Objective: To compare smoking-cessation interest and behaviors in younger and older smokers to develop better smoking-cessation strategies for younger smokers.
Study Design: Mail survey with phone follow-up of age-stratified members of a large midwestern health plan to identify current and former smokers, followed by a second follow-up survey of this subgroup 12 months later.
Methods: The follow-up survey asked about change in smoking status, quit attempts, interest in quitting, and experience with various aids to quitting. Analyses compared adults age 18-24 years with adults age 25-65 years.
Results: Follow-up surveys were completed by 66.5% of subjects. Young adults smoked at much higher rates than older adults (24.5% vs 17.1%), but were less likely to smoke daily or to smoke as many cigarettes. Young adults were as likely to be interested in quitting and more likely to report a quit attempt in the past year (60.6% vs 49.6%; P = .009), but these attempts were much more likely to be unaided (51.2% vs 33.7%; P = .0003). They also were more likely to report decreasing smoking in response to new restrictions on smoking in restaurants and bars (37.2 % vs 24.7%; P = .001).
Conclusions: Higher rates of smoking among young adults donâ€™t reflect less interest in quitting, fewer quit attempts, or less success in quitting compared with older adults. However, their reports of receiving or using much less help in quitting suggest that health plans and clinicians might be able to increase this groupâ€™s cessation with more active support.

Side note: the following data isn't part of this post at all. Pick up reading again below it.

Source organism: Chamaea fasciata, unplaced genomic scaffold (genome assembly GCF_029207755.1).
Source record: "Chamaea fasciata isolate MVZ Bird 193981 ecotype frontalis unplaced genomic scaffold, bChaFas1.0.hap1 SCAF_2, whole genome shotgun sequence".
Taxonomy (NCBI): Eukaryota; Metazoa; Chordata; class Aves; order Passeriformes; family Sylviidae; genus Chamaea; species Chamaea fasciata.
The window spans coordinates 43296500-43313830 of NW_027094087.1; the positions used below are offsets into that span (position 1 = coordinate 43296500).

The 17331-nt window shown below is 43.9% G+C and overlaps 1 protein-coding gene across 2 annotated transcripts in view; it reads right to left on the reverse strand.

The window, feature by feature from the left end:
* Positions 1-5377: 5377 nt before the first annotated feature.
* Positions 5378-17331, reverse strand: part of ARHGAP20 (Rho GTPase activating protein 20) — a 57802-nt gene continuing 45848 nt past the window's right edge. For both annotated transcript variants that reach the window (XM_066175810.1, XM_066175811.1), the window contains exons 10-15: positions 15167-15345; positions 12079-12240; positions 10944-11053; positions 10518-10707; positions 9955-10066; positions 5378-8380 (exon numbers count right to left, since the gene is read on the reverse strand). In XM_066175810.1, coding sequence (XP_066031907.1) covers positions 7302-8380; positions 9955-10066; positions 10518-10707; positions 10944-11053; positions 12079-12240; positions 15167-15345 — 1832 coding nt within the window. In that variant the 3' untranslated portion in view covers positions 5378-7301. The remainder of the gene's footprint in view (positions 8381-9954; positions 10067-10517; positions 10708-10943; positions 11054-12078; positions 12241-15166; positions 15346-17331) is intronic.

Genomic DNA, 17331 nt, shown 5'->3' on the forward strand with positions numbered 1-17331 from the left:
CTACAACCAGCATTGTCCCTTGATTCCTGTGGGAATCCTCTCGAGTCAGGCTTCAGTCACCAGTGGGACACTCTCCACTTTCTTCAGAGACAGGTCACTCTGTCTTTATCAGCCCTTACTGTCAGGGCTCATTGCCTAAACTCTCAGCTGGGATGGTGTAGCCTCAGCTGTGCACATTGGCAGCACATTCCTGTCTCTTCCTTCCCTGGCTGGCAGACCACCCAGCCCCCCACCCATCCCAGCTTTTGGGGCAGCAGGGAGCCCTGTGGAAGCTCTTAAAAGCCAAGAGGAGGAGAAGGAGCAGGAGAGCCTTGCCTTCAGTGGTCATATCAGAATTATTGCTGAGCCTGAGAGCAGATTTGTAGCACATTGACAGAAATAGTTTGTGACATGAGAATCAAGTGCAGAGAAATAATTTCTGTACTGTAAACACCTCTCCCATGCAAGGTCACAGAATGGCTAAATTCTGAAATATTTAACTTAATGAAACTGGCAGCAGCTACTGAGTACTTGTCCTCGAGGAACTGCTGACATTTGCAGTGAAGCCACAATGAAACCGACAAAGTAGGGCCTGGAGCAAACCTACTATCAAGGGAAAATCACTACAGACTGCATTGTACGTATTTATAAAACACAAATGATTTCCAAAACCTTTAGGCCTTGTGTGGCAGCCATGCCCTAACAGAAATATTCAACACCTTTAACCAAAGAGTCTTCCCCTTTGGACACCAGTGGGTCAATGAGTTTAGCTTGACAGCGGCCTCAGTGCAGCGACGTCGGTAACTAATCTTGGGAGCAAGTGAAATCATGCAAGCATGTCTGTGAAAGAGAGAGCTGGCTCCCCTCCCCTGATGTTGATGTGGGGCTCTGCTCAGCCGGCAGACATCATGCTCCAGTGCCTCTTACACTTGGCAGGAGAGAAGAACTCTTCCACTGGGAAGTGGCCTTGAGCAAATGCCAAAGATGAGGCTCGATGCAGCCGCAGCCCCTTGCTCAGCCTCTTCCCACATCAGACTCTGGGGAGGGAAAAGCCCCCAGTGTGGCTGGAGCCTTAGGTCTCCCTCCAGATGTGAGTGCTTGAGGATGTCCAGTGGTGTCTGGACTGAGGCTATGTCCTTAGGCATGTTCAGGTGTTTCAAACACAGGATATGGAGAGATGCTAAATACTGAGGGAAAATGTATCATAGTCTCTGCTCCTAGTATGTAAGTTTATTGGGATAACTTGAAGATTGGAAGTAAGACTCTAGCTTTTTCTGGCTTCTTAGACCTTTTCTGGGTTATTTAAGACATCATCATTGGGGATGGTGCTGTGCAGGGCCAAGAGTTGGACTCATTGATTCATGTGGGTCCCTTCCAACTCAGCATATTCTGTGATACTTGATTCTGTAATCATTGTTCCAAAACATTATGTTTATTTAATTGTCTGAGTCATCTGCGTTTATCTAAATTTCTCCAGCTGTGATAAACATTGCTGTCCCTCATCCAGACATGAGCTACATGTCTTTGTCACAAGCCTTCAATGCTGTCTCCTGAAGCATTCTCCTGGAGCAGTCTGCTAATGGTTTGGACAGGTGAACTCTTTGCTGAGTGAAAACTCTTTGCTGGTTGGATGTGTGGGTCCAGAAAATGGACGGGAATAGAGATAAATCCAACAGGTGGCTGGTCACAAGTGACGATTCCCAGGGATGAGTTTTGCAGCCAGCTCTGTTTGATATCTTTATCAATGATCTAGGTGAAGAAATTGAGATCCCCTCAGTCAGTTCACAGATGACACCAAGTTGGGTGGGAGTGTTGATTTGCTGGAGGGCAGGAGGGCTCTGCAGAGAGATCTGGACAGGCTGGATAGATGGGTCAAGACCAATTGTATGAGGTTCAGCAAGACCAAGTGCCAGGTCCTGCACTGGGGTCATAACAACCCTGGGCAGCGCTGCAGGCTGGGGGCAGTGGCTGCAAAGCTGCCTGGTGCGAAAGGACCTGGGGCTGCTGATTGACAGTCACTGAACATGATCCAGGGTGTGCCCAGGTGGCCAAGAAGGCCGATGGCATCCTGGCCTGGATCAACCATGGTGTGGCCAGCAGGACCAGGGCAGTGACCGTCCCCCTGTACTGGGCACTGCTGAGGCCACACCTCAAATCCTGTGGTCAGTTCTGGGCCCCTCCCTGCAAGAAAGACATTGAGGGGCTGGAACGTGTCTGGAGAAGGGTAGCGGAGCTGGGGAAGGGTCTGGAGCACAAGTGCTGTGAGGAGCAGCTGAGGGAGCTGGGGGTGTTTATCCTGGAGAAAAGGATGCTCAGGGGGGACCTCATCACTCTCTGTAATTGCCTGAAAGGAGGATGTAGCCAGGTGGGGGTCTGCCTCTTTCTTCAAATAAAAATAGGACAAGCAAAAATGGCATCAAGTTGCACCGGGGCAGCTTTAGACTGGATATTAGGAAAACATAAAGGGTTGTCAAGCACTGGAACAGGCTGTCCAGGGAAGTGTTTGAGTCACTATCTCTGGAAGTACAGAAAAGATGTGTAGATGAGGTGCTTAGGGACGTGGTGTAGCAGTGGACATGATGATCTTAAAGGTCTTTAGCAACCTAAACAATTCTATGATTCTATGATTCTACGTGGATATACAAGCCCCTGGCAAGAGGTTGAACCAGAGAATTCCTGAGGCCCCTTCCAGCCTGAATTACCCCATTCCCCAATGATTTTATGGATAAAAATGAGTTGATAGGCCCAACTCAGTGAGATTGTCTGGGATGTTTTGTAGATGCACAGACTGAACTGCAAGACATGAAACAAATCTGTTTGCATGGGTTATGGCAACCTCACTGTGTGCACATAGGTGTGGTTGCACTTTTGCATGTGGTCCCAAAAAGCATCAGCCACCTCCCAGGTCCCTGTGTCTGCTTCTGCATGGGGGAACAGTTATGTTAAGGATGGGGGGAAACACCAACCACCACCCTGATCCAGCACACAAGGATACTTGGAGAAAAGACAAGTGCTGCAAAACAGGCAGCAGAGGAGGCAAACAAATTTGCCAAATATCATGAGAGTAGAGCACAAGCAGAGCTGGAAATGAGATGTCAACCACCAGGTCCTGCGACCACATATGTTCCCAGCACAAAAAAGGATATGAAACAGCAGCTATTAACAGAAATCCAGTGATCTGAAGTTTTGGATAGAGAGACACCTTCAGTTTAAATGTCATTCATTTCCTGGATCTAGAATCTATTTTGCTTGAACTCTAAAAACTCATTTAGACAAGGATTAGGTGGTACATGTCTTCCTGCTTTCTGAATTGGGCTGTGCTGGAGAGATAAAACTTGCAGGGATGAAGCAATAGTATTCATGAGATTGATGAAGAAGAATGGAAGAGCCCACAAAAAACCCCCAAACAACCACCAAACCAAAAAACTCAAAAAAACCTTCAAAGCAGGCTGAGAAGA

(Am J Manag Care. 2007;13:626-632)
This project was conducted at HealthPartners, an integrated healthcare system providing medical services through a large network of owned and contracted clinics. As one of the largest healthcare organizations in Minnesota, HealthPartners provides coverage to more than 670 000 members. About 30% of these enrollees receive care in 1 of the 22 multispecialty owned clinics (HealthPartners Medical Group).
Identification of Smokers
Baseline survey items were adapted from a recent survey of health plan members,5 Minnesota state surveys,6 and national surveillance system surveys.7 The survey instrument included information about current health status (rating of health, any diagnosis of asthma or depression), smoking status, and demographic characteristics (sex, race, employment, school enrollment, education, health insurance type). Current and infrequent smokers were asked about previous quit attempts, use of medications to quit, and interest in quitting.
To increase the response rate, we limited the baseline survey to 15 questions over 2 pages. We conducted a cognitive pretest of the instrument with health plan members (n = 16) before administration to the entire sample, and made minor changes. The follow-up survey used the same smoker categories, but items were added to assess change in smoking status between baseline and follow-up. The follow-up survey also included questions about use of cessation services. The format and content of follow-up questions were based on information gathered from focus group members (n = 7), who also completed a pilot version of the instrument.
Data Collection Procedures
Contingency tables and Pearson ?2 tests were used to compare the younger (age 18-24 years) and older (age 25-65 years) subjects. We initially compared 3 age groups: 18-24, 25-44, and 45-65, but the latter 2 groups were so similar that reporting on all 3 groups only served to confuse the comparisons.